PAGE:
The Bottom Line

Innovation or Disruption Ahead for Gov & Mil Markets?

In a few weeks, the satellite industry will gather in Washington DC for the annual Satellite show.  Set in the backyard of one of the largest consumers of commercial satellite capacity in the world, the show will focus on the “What’s New and What’s Next” – a constantly changing conversation in the space industry.  However, the commercial industry has largely left Government & Military players behind.

Some of that is for good reason – Gov & Mil customers are hard to do business with.  Between a complex set of acquisition rules, unique network or security requirements, an ever-evolving mission set, and uncertain budgets – there are significant differences between solution sets.

Yet, which current or emerging technology can provide some disruption or Innovation to Gov & Mil Markets?

  1. “___ as a Service”. Be it satellite connectivity or flying government-owned satellites, the service-centric business models adopted by commercial industry will be one of the most significant disruptions.  In the satellite connectivity markets, NSR projects that end-to-end managed services will be how the lion’s share of connectivity is delivered to the Gov & Mil markets, almost 2:1 for FSS capacity, and nearly 4:1 for HTS capacity.
  2. HTS. Almost all of the major players are no longer talking or planning about their HTS strategy – they are executing it.  A part of that strategy is tailoring capacity to the needs of customers and end-users – airplanes over the Atlantic, cruise ships in the Caribbean, backhaul customers in Asia-Pacific.  When Gov & Mil end-users find themselves in a position to fully leverage HTS, they could be faced with a much more restrictive set of conditions than they are used to – limited choice of ground infrastructure (including the gateways or teleports), or that the “Gbps of capacity” being launched is largely unsuited or unavailable to meet the Gov & Mil mission requirements.
  3. Non-GEO has (an) answer. In fact, NSR projects that Non-GEO HTS will serve about 20% of the HTS capacity demand by Gov & Mil end-users by 2026.  Lower latency, higher throughputs, near global to global coverage, and all of the other boxes checked by these current and emerging solutions sound nice – but they would require a revolutionary change in the pace of technology adoption the likes of which have been unseen in the Gov & Mil markets to become “the solution.”  New terminals would need to be acquired and integrated onto platforms, networks likely redesigned, security and operational concerns understood.  The Silver Lining – ‘the apps’ are unlikely to need modification.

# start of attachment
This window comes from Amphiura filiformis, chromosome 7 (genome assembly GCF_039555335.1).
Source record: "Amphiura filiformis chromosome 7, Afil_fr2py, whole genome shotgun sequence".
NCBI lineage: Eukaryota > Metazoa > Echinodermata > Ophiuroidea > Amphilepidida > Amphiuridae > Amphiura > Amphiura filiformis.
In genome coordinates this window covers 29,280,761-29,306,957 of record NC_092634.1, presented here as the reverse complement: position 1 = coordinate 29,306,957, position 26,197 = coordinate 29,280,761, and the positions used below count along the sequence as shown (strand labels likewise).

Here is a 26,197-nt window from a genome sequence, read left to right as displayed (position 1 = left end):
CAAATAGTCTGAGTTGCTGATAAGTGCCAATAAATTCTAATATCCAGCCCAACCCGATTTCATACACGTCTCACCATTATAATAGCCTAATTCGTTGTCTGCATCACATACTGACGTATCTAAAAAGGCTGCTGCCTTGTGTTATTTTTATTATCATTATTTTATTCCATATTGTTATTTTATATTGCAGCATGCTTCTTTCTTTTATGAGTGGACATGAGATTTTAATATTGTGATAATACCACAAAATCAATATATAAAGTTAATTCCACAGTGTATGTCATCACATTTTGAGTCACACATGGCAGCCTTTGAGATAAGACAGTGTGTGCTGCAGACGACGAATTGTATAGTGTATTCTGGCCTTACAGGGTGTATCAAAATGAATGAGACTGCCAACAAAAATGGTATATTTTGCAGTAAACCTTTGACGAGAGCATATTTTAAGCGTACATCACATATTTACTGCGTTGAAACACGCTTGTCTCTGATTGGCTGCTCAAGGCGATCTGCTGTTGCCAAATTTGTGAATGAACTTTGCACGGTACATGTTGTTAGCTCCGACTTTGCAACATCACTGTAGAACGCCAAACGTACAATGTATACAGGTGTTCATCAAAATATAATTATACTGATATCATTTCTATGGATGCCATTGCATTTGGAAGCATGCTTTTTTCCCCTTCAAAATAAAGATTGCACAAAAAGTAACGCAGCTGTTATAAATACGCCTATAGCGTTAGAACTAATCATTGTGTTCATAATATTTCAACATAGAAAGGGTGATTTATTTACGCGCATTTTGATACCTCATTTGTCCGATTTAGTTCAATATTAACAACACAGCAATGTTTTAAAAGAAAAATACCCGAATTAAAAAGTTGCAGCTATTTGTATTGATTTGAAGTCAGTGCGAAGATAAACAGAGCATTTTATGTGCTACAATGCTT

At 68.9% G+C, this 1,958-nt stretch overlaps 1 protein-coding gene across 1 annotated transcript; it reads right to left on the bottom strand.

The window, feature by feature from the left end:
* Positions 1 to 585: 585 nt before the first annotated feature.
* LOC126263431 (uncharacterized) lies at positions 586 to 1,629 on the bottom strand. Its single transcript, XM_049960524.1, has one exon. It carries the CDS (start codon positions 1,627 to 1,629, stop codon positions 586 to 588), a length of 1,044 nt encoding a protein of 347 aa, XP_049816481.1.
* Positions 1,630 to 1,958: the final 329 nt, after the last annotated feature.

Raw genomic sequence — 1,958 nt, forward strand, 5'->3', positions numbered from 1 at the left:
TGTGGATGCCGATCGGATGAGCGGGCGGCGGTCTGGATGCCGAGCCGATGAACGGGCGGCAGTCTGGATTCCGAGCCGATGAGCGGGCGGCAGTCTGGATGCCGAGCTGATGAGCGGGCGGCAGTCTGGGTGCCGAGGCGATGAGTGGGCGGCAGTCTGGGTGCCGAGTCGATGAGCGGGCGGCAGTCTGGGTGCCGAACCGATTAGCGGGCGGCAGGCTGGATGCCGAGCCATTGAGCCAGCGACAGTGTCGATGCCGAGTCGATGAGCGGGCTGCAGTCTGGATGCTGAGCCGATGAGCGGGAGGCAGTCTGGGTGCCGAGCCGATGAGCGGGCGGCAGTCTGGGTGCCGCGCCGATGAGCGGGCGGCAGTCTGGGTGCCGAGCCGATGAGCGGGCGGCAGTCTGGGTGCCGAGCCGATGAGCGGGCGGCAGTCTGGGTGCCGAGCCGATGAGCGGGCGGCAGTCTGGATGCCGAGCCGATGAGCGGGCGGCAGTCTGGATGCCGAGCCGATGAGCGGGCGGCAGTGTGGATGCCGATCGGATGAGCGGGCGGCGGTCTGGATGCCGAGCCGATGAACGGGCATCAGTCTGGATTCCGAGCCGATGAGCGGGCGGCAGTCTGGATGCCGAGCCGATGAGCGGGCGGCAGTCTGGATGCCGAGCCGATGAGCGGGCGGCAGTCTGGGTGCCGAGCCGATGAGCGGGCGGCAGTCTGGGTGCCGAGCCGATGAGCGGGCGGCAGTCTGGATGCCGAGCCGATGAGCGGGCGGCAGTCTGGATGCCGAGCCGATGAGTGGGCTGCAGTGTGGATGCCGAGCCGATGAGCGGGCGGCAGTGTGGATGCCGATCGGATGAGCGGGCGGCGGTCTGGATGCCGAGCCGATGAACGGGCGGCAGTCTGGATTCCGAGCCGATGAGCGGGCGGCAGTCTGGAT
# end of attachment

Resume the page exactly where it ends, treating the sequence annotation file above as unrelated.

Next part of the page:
Today, “Disruption” and “Innovation” are the common bond between incumbents and new entrants. “New Space” players routinely ignore or discount government customers in business cases. Commercial end-users are shifting towards an application-centric view of their network performance – and largely assume that the ‘connectivity part’ just works.  Service Providers are diversifying their revenue streams to include non-connectivity services such as hosted media platforms, Big Data analytics portals, and cyber security solutions.  Satellite Operators are pushing off GEO investments and shifting towards LEO and MEO strategies.  All at a time when Gov & Mil end-users talk of becoming more innovative.

Certainly, innovation is occurring within Gov & Mil SATCOM markets – the Pathfinders from the U.S. Gov are just one example.  Changing laws are hard, changing habits harder.  “Cloud” models are taking hold in other aspects of Government IT – changing mindsets around what it means to ‘own’ something.   Virtualization efforts across the Gov & Mil enterprise are changing technology adoption practices; cheap, flexible, distributed instead of bespoke.   Both are strategies publicly discussed when it comes to future space architectures.  What is unclear is how much of these discussions will become future programs of record or acquisitions.

Bottom Line

There is no doubt that HTS, cheap(ening) access to space, and the insatiable demand for data have proven serious disruptors to the status quo of commercial space markets.  What is unclear is if we are on the cusp of a similar disruption in Gov & Mil markets – or if everyone should be planning for ‘innovation’.